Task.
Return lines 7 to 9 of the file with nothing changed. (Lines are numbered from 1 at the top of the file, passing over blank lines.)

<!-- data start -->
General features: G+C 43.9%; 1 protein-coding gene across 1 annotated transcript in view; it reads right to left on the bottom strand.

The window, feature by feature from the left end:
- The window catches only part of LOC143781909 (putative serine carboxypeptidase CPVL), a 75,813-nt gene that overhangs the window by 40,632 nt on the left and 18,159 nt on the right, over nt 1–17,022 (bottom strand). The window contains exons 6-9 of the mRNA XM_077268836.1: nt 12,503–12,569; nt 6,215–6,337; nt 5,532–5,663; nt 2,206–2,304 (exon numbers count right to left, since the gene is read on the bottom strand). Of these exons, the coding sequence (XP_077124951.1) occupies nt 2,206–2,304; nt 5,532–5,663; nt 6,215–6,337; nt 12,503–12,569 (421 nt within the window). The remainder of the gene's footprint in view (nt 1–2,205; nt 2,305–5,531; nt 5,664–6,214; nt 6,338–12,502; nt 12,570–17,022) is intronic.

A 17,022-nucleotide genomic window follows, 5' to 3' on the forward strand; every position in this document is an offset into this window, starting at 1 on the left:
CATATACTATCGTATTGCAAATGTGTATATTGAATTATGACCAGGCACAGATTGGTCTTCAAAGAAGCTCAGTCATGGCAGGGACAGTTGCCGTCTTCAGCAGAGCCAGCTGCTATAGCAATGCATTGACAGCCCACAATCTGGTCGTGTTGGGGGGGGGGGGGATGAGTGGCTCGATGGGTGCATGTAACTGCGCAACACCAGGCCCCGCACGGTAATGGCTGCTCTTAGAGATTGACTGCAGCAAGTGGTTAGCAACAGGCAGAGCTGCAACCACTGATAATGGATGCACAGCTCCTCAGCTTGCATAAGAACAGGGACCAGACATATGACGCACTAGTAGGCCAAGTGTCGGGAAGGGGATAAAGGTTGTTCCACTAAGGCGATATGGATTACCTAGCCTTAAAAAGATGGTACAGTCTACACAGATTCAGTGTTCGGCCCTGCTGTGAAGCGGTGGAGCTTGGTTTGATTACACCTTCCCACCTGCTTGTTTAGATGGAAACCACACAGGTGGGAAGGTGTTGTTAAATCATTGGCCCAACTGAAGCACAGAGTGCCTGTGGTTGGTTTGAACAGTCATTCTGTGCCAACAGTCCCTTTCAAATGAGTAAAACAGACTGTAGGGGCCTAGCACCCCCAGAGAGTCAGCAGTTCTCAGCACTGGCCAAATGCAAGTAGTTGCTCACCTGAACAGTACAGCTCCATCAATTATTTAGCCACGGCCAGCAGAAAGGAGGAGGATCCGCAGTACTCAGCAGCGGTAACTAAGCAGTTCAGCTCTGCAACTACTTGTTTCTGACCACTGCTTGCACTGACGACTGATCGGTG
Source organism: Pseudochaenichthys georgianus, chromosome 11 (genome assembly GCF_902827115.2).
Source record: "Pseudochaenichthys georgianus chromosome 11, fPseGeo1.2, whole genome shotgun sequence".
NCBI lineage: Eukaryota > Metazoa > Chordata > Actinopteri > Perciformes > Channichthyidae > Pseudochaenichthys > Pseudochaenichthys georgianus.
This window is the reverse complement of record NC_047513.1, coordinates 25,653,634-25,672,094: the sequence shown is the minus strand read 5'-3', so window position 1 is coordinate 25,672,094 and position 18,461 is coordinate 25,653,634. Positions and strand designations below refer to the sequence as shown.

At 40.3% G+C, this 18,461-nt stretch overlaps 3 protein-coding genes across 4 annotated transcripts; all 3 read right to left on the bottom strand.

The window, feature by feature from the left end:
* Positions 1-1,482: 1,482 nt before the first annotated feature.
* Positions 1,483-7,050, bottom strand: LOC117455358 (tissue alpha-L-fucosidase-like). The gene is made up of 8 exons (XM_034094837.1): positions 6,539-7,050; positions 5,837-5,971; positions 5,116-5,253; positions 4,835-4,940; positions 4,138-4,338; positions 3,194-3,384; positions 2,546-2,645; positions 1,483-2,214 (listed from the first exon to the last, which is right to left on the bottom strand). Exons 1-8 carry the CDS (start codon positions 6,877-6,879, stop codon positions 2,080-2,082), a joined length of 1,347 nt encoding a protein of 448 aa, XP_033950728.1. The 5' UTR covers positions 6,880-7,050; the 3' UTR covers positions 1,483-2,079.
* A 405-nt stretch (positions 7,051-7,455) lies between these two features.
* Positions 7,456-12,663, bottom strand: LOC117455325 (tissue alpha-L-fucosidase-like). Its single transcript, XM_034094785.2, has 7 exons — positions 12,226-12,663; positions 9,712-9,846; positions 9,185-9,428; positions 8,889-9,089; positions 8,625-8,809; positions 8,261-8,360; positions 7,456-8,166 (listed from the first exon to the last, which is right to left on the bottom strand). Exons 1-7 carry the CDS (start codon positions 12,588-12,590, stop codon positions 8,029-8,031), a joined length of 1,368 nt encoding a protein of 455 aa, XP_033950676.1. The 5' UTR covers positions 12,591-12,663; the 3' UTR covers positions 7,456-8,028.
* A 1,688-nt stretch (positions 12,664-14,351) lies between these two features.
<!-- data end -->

Source record: "Pseudochaenichthys georgianus chromosome 11, fPseGeo1.2, whole genome shotgun sequence".
NCBI lineage: Eukaryota > Metazoa > Chordata > Actinopteri > Perciformes > Channichthyidae > Pseudochaenichthys > Pseudochaenichthys georgianus.
This window is the reverse complement of record NC_047513.1, coordinates 25,653,634-25,672,094: the sequence shown is the minus strand read 5'-3', so window position 1 is coordinate 25,672,094 and position 18,461 is coordinate 25,653,634. Positions and strand designations below refer to the sequence as shown.